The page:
decry


decry
decry, depreciate, disparage, derogate, detract, belittle, minimize mean to write, speak, or otherwise indicate one's feeling in regard to something in such a way as to reveal one's low opinion of it.
Decry implies open or public condemnation or censure with the intent to discredit or run down someone or something
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there seems almost a general wish of decrying the capacity and undervaluing the labor of the novelist— Austen

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you've had a Western education . . . but you're decrying everything Western science has contributed to the world— Heiser

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Depreciate implies a representation of a person or thing as of smaller worth than that usually ascribed to it
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to prove that the Americans ought not to be free, we are obliged to depreciate the value of freedom itself— Burke

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he seems to me to depreciate Shakespeare for the wrong reasons— T. S. Eliot

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shocked to learn that professional art critics today depreciate his works— Mary McCarthy

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Disparage implies depreciation by more subtle or indirect methods (as slighting, invidious reference, or faint praise)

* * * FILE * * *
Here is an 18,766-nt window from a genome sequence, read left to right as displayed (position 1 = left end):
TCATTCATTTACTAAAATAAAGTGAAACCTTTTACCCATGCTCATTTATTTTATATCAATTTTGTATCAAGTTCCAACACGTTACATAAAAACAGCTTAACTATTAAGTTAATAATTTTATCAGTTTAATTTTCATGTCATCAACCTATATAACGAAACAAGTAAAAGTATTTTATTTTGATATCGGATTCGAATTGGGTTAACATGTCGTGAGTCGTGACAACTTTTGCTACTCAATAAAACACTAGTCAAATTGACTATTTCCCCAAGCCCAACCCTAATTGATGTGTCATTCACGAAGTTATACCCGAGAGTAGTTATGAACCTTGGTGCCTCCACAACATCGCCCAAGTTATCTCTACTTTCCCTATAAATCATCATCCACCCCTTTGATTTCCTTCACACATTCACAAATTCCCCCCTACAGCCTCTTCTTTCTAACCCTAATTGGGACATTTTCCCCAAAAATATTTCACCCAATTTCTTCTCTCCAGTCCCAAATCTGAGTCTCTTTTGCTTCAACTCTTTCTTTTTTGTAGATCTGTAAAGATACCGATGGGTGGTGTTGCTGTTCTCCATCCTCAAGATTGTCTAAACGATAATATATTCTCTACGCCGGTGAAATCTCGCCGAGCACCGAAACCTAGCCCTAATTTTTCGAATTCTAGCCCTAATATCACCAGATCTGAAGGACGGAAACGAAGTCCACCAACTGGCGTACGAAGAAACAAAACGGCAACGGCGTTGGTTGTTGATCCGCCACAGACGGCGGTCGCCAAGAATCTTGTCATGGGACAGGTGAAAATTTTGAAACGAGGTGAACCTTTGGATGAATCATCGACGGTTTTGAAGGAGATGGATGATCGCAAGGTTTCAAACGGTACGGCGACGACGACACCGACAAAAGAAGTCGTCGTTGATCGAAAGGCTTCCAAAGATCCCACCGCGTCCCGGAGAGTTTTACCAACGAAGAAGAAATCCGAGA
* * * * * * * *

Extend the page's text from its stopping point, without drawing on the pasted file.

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the critic ... is generally disparaged as an artist who has failed— L. P. Smith

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cities . . . which they sometimes pretended to disparage, but of which they were secretly and inordinately proud— Repplier

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Derogate and detract (both with from) stress the idea of taking away, positively and injuriously, especially from reputation or merit; derogate from may be used with an impersonal subject only, detract from with either a personal or an impersonal subject
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a few instances of inaccuracy or mediocrity can never derogate from the superlative merit of Homer and Vergil— Goldsmith

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far am I from detracting from the merit of some gentlemen ... on that occasion— Burke

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the advocates of pure poetry are apt to take the line that any admixture of logical, of "prose" meaning detracts from the value of a poem— Day Lewis

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Belittle and minimize both imply depreciation, but belittle suggests an effort to make a thing contemptibly small, and minimize to reduce it to a minimum or to make it seem either disparagingly or defensively as small as possible
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he was inclined to belittle the assistance he had received from others

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he minimized the dangers of the task

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let there be no belittling of such qualities as Archer's—his coherent thinking, his sense of the worth of order and workmanship— Montague